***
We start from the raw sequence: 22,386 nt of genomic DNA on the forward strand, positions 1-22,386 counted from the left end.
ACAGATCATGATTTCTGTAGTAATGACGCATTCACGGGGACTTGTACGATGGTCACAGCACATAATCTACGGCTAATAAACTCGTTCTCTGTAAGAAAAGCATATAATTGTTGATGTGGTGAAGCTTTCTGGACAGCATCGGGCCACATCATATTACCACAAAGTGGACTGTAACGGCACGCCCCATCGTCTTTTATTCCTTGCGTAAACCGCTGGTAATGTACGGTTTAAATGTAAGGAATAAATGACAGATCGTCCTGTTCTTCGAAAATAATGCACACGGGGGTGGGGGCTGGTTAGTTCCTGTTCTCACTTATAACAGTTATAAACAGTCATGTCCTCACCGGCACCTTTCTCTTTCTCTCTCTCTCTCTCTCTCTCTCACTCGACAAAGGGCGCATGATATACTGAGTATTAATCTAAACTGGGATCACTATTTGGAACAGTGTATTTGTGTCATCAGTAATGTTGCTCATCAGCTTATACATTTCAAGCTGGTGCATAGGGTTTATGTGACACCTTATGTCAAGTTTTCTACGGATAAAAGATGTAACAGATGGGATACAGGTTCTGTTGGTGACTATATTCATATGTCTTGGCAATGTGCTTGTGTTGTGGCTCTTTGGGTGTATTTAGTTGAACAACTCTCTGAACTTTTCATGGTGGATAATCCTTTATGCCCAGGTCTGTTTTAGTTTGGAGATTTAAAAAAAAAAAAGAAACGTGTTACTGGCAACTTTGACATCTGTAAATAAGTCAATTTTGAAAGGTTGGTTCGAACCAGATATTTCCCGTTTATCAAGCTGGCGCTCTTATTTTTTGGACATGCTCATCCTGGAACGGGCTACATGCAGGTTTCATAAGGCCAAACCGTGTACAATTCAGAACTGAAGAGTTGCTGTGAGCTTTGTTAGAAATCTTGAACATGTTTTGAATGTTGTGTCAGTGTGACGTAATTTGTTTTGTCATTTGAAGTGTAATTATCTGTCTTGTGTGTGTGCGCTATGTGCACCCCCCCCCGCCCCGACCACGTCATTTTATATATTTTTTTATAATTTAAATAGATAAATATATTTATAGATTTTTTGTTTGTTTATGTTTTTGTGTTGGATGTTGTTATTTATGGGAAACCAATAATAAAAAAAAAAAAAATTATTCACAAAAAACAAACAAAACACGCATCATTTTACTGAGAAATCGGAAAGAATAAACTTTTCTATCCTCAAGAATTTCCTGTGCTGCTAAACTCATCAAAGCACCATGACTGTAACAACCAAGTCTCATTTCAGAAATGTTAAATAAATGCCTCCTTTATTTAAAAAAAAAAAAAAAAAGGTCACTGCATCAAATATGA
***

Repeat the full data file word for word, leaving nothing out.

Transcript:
We start from the raw sequence: 22,386 nt of genomic DNA on the forward strand, positions 1-22,386 counted from the left end.
ACAGATCATGATTTCTGTAGTAATGACGCATTCACGGGGACTTGTACGATGGTCACAGCACATAATCTACGGCTAATAAACTCGTTCTCTGTAAGAAAAGCATATAATTGTTGATGTGGTGAAGCTTTCTGGACAGCATCGGGCCACATCATATTACCACAAAGTGGACTGTAACGGCACGCCCCATCGTCTTTTATTCCTTGCGTAAACCGCTGGTAATGTACGGTTTAAATGTAAGGAATAAATGACAGATCGTCCTGTTCTTCGAAAATAATGCACACGGGGGTGGGGGCTGGTTAGTTCCTGTTCTCACTTATAACAGTTATAAACAGTCATGTCCTCACCGGCACCTTTCTCTTTCTCTCTCTCTCTCTCTCTCTCTCACTCGACAAAGGGCGCATGATATACTGAGTATTAATCTAAACTGGGATCACTATTTGGAACAGTGTATTTGTGTCATCAGTAATGTTGCTCATCAGCTTATACATTTCAAGCTGGTGCATAGGGTTTATGTGACACCTTATGTCAAGTTTTCTACGGATAAAAGATGTAACAGATGGGATACAGGTTCTGTTGGTGACTATATTCATATGTCTTGGCAATGTGCTTGTGTTGTGGCTCTTTGGGTGTATTTAGTTGAACAACTCTCTGAACTTTTCATGGTGGATAATCCTTTATGCCCAGGTCTGTTTTAGTTTGGAGATTTAAAAAAAAAAAAGAAACGTGTTACTGGCAACTTTGACATCTGTAAATAAGTCAATTTTGAAAGGTTGGTTCGAACCAGATATTTCCCGTTTATCAAGCTGGCGCTCTTATTTTTTGGACATGCTCATCCTGGAACGGGCTACATGCAGGTTTCATAAGGCCAAACCGTGTACAATTCAGAACTGAAGAGTTGCTGTGAGCTTTGTTAGAAATCTTGAACATGTTTTGAATGTTGTGTCAGTGTGACGTAATTTGTTTTGTCATTTGAAGTGTAATTATCTGTCTTGTGTGTGTGCGCTATGTGCACCCCCCCCCGCCCCGACCACGTCATTTTATATATTTTTTTATAATTTAAATAGATAAATATATTTATAGATTTTTTGTTTGTTTATGTTTTTGTGTTGGATGTTGTTATTTATGGGAAACCAATAATAAAAAAAAAAAAAATTATTCACAAAAAACAAACAAAACACGCATCATTTTACTGAGAAATCGGAAAGAATAAACTTTTCTATCCTCAAGAATTTCCTGTGCTGCTAAACTCATCAAAGCACCATGACTGTAACAACCAAGTCTCATTTCAGAAATGTTAAATAAATGCCTCCTTTATTTAAAAAAAAAAAAAAAAAGGTCACTGCATCAAATATGA